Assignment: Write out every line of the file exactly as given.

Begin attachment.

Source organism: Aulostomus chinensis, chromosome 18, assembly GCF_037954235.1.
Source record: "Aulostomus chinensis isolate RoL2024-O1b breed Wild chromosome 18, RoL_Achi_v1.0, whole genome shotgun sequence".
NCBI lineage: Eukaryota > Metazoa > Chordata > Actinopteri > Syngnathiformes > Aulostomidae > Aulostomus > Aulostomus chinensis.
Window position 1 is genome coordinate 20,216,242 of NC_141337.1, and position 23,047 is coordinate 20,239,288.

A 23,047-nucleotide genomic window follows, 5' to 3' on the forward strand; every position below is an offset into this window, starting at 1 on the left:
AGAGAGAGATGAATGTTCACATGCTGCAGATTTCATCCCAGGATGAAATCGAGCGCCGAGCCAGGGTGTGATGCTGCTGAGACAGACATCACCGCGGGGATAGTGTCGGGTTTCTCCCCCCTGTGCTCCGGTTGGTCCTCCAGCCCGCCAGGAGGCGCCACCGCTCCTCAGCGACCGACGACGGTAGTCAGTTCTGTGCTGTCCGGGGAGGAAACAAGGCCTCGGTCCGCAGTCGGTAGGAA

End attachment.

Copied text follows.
Source organism: Aulostomus chinensis, chromosome 18, assembly GCF_037954235.1.
Source record: "Aulostomus chinensis isolate RoL2024-O1b breed Wild chromosome 18, RoL_Achi_v1.0, whole genome shotgun sequence".
NCBI lineage: Eukaryota > Metazoa > Chordata > Actinopteri > Syngnathiformes > Aulostomidae > Aulostomus > Aulostomus chinensis.
Window position 1 is genome coordinate 20,216,242 of NC_141337.1, and position 23,047 is coordinate 20,239,288.

A 23,047-nucleotide genomic window follows, 5' to 3' on the forward strand; every position below is an offset into this window, starting at 1 on the left:
AGAGAGAGATGAATGTTCACATGCTGCAGATTTCATCCCAGGATGAAATCGAGCGCCGAGCCAGGGTGTGATGCTGCTGAGACAGACATCACCGCGGGGATAGTGTCGGGTTTCTCCCCCCTGTGCTCCGGTTGGTCCTCCAGCCCGCCAGGAGGCGCCACCGCTCCTCAGCGACCGACGACGGTAGTCAGTTCTGTGCTGTCCGGGGAGGAAACAAGGCCTCGGTCCGCAGTCGGTAGGAA